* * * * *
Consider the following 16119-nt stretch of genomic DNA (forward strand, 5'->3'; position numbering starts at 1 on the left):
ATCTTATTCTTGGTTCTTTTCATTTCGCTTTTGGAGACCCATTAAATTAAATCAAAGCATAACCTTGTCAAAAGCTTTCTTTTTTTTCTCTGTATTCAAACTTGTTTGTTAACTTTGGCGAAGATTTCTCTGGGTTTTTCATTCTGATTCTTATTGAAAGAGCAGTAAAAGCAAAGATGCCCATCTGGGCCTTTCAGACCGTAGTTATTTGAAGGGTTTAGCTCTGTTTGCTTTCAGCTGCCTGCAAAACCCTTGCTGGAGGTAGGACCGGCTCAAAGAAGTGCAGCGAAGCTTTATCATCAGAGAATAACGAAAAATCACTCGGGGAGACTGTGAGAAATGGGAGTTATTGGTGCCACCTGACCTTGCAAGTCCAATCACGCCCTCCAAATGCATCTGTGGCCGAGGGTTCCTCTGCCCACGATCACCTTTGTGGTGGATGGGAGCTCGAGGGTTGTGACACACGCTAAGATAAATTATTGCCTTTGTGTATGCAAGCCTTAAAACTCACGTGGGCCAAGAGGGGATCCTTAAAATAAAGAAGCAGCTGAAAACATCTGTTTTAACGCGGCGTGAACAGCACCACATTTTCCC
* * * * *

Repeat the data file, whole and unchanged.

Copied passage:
Consider the following 16119-nt stretch of genomic DNA (forward strand, 5'->3'; position numbering starts at 1 on the left):
ATCTTATTCTTGGTTCTTTTCATTTCGCTTTTGGAGACCCATTAAATTAAATCAAAGCATAACCTTGTCAAAAGCTTTCTTTTTTTTCTCTGTATTCAAACTTGTTTGTTAACTTTGGCGAAGATTTCTCTGGGTTTTTCATTCTGATTCTTATTGAAAGAGCAGTAAAAGCAAAGATGCCCATCTGGGCCTTTCAGACCGTAGTTATTTGAAGGGTTTAGCTCTGTTTGCTTTCAGCTGCCTGCAAAACCCTTGCTGGAGGTAGGACCGGCTCAAAGAAGTGCAGCGAAGCTTTATCATCAGAGAATAACGAAAAATCACTCGGGGAGACTGTGAGAAATGGGAGTTATTGGTGCCACCTGACCTTGCAAGTCCAATCACGCCCTCCAAATGCATCTGTGGCCGAGGGTTCCTCTGCCCACGATCACCTTTGTGGTGGATGGGAGCTCGAGGGTTGTGACACACGCTAAGATAAATTATTGCCTTTGTGTATGCAAGCCTTAAAACTCACGTGGGCCAAGAGGGGATCCTTAAAATAAAGAAGCAGCTGAAAACATCTGTTTTAACGCGGCGTGAACAGCACCACATTTTCCC